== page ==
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Each element should be followed by the punctuation mark shown here. Earlier editions of the handbook included the place of publication and required different punctuation such as journal editions in parentheses and colons after issue numbers.
In the current version, punctuation is simpler only commas and periods separate the elementsand information about the source is kept to the basics.
End this element with a period. Depending upon the type of source, it should be listed in italics or quotation marks. A book should be in italics: An individual webpage should be in quotation marks. The name of the parent website, which MLA treats as a "container," should follow in italics: A song or piece of music on an album should be in quotation marks: Title of container Unlike earlier versions, the eighth edition refers to "containers," which are the larger wholes in which the source is located.
For example, if you want to cite a poem that is listed in a collection of poems, the individual poem is the source, while the larger collection is the container. The title of the container is usually italicized and followed by a comma, since the information that follows next describes the container.
The container may also be a television series, which is made up of episodes. The container may also be a website, which contains articles, postings, and other works.
Interview by Gareth Von Kallenbach. In some cases, a container might be within a larger container.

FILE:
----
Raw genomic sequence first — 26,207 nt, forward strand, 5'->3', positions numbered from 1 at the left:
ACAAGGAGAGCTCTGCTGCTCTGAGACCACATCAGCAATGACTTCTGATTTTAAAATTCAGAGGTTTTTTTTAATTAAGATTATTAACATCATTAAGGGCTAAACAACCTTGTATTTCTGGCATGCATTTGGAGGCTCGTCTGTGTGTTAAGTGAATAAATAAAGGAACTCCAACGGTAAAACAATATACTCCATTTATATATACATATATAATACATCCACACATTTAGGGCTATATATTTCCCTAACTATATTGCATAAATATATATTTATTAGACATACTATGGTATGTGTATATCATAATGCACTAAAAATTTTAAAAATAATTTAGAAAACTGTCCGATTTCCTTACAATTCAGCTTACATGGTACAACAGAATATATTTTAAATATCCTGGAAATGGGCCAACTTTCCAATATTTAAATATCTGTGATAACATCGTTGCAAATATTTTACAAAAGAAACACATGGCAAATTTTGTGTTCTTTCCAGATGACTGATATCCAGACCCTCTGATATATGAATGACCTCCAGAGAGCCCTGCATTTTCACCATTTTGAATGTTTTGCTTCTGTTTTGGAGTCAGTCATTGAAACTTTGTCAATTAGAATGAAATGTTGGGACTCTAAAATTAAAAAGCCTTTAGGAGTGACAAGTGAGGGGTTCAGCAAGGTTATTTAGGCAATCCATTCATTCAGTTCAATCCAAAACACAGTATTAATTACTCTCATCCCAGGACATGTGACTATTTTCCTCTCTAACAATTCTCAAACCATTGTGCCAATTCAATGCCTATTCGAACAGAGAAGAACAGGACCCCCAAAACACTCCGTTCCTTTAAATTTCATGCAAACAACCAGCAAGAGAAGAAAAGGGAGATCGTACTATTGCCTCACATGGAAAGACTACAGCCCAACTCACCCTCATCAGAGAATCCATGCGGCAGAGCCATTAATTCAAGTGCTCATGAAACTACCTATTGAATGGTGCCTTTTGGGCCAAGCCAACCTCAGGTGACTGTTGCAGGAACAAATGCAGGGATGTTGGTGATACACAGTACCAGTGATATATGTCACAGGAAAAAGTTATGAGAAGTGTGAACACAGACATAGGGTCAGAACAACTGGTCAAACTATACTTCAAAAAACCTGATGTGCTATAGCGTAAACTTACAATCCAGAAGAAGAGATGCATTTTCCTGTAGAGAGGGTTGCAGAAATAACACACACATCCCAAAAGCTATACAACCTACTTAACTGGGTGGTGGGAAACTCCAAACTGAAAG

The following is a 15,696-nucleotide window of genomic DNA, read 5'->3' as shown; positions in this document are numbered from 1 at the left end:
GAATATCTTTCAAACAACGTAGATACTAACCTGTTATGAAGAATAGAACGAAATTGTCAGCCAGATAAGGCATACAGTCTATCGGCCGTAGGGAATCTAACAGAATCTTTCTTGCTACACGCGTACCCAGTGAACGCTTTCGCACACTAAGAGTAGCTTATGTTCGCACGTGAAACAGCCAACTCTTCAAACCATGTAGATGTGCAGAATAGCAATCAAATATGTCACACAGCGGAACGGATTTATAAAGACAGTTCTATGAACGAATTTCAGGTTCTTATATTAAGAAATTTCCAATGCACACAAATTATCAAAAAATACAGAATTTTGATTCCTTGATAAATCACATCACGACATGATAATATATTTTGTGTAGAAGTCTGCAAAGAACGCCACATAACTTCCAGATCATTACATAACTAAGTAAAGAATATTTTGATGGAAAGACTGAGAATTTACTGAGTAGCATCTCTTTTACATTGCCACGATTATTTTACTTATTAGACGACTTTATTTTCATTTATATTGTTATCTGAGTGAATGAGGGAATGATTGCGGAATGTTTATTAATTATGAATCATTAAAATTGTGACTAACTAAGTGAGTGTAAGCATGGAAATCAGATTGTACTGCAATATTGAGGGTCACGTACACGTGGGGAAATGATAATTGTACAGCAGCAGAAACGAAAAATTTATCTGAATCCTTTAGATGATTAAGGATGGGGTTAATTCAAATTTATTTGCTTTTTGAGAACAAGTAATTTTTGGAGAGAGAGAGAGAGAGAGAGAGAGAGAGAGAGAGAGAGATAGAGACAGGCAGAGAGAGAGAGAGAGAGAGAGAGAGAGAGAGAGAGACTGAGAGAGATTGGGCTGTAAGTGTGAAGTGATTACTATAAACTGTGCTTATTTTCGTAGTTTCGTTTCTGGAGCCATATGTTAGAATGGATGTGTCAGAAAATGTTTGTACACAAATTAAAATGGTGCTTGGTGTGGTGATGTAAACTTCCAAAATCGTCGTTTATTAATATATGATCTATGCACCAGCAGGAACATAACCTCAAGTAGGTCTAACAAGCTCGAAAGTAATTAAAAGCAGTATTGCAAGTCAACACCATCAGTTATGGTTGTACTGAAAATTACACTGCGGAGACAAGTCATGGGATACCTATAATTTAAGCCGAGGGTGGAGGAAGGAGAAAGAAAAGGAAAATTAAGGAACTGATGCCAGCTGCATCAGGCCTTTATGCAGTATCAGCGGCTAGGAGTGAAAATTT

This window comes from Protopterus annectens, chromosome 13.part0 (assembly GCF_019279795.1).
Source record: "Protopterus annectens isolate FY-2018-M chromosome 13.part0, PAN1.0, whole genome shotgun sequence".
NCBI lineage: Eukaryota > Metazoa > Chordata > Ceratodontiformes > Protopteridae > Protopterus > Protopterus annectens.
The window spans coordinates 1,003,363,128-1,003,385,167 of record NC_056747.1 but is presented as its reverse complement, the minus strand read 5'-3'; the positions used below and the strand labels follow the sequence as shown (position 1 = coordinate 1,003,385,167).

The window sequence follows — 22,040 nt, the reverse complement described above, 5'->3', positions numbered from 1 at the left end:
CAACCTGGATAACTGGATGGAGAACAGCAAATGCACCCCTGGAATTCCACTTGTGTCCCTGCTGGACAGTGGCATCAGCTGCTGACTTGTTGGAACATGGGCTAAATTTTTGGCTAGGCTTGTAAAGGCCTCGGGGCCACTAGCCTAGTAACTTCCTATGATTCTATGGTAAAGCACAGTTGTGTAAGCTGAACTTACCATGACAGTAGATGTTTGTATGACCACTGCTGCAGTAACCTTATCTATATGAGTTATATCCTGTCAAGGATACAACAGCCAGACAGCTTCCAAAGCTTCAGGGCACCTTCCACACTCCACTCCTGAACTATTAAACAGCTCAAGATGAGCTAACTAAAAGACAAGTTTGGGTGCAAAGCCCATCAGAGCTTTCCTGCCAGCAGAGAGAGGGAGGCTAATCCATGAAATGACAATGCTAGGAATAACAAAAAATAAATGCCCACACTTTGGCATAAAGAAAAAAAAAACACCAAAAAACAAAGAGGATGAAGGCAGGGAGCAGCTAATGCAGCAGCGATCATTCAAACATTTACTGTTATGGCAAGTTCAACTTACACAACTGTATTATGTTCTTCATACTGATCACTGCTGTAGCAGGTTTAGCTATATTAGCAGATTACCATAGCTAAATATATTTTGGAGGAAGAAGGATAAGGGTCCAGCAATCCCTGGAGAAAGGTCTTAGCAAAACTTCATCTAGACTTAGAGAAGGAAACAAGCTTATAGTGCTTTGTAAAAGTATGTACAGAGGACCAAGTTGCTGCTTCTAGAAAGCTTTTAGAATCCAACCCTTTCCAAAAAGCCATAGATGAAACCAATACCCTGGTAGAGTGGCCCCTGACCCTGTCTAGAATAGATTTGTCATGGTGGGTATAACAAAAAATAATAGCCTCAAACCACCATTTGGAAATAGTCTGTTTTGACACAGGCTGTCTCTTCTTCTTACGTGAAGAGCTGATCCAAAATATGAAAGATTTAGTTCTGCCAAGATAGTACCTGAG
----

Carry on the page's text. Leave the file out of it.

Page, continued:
You might have read a book of short stories on Google Books, or watched a television series on Netflix. It is important to cite these containers within containers so that your readers can find the exact source that you used.
Accessed 27 May Other contributors In addition to the author, there may be other contributors to the source who should be credited, such as editors, illustrators, translators, etc. If their contributions are relevant to your research, or necessary to identify the source, include their names in your documentation.
In the eighth edition, terms like editor, illustrator, translator, etc. A History of Insanity in the Age of Reason. Annotated and with an introduction by Vara Neverow, Harcourt, Inc. Version If a source is listed as an edition or version of a work, include it in your citation.
Crowley, Sharon, and Debra Hawhee. Ancient Rhetorics for Contemporary Students. Number If a source is part of a numbered sequence, such as a multi-volume book, or journal with both volume and issue numbers, those numbers must be listed in your citation.
Current Conditions and Future Directions. The International Online-Only Journal, vol.DBQ Essay. Outline Guide Use the following outline to plan and write your essays, in response to a Document Based Question (DBQ). The format is similar to a FRQ (Free Response Question) but your evidence will be based on Primary Documents that you will be supplied with.
I. II. III. IV. V. INTRODUCTION A. Attention getting sentence 1. PREFACE. This rendering of King Asoka's Edicts is based heavily on Amulyachandra Sen's English translation, which includes the original Magadhi and a Sanskrit and English translation of the text.
Writing a thesis for a document-based question (DBQ) is not easy if you don't know how to approach the historical material. A DBQ is an attempt to analyze history from multiple sources and to defend. It is the goal of the White Plains School District that the information on its Website be accessible to all individuals, including those with visual, hearing, or cognitive disabilities.
Writing: Students write an outline using either our guided essay or our standard one to identify the evidence and argument they plan to use in writing their essays.
They also develop their thesis statement and each baby thesis or thematic topic sentence that will begin each paragraph. Home page for Willard Van Orman Quine, mathematician and philosopher including list of books, articles, essays, students, and travels.
Includes links to other Willard Van Orman Quine Internet resources as well as to other Family Web Sites by Douglas Boynton Quine.